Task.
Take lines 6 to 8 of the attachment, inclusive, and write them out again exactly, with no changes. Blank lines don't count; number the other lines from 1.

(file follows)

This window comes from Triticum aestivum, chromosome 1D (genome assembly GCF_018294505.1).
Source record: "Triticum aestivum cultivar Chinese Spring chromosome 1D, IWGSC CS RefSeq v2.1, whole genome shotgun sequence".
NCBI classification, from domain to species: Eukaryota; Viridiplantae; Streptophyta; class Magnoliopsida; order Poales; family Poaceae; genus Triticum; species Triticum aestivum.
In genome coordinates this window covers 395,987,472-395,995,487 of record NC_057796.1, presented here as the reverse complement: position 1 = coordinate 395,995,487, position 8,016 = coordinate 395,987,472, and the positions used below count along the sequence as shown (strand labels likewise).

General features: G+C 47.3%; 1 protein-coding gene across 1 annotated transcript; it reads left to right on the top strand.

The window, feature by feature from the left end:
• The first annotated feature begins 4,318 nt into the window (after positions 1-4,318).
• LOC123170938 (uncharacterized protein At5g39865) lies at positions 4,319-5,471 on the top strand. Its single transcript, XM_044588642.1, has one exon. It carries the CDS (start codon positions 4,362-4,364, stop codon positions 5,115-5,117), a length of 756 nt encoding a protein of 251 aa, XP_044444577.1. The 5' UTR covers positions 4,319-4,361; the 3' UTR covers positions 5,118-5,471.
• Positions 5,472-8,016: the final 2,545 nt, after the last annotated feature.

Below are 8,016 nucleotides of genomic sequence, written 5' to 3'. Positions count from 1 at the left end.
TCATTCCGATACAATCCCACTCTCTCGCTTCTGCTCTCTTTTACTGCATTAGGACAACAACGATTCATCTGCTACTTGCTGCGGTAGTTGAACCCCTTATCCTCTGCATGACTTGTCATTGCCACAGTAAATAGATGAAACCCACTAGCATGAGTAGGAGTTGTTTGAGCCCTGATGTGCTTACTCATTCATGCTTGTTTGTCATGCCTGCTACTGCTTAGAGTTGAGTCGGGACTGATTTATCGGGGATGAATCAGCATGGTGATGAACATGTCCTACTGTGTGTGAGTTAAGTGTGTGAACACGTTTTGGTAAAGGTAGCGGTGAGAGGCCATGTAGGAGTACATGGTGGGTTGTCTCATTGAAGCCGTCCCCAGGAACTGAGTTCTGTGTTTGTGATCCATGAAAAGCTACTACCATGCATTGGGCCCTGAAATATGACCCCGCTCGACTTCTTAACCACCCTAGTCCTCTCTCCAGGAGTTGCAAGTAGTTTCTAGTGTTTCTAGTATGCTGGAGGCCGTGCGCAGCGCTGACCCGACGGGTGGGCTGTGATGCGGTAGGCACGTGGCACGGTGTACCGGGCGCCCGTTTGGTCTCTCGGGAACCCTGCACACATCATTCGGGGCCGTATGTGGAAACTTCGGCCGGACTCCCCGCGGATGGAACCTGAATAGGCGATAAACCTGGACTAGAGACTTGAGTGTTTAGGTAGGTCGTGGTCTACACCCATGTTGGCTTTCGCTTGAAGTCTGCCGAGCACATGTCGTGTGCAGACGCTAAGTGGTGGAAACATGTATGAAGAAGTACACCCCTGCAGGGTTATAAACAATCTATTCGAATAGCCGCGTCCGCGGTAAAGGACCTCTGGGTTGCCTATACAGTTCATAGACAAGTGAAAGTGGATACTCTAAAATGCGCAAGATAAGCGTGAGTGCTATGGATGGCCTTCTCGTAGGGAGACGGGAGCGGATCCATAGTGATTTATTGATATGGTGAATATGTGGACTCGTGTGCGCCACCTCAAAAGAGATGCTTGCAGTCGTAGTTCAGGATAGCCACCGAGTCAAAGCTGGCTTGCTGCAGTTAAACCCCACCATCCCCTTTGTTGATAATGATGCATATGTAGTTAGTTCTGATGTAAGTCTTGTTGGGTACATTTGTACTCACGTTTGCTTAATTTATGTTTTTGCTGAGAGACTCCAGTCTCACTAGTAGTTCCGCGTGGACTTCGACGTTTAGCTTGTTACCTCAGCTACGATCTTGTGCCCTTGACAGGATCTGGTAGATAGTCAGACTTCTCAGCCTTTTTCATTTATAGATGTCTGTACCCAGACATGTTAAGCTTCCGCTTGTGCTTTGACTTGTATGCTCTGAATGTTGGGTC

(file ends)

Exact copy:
The window, feature by feature from the left end:
• The first annotated feature begins 4,318 nt into the window (after positions 1-4,318).
• LOC123170938 (uncharacterized protein At5g39865) lies at positions 4,319-5,471 on the top strand. Its single transcript, XM_044588642.1, has one exon. It carries the CDS (start codon positions 4,362-4,364, stop codon positions 5,115-5,117), a length of 756 nt encoding a protein of 251 aa, XP_044444577.1. The 5' UTR covers positions 4,319-4,361; the 3' UTR covers positions 5,118-5,471.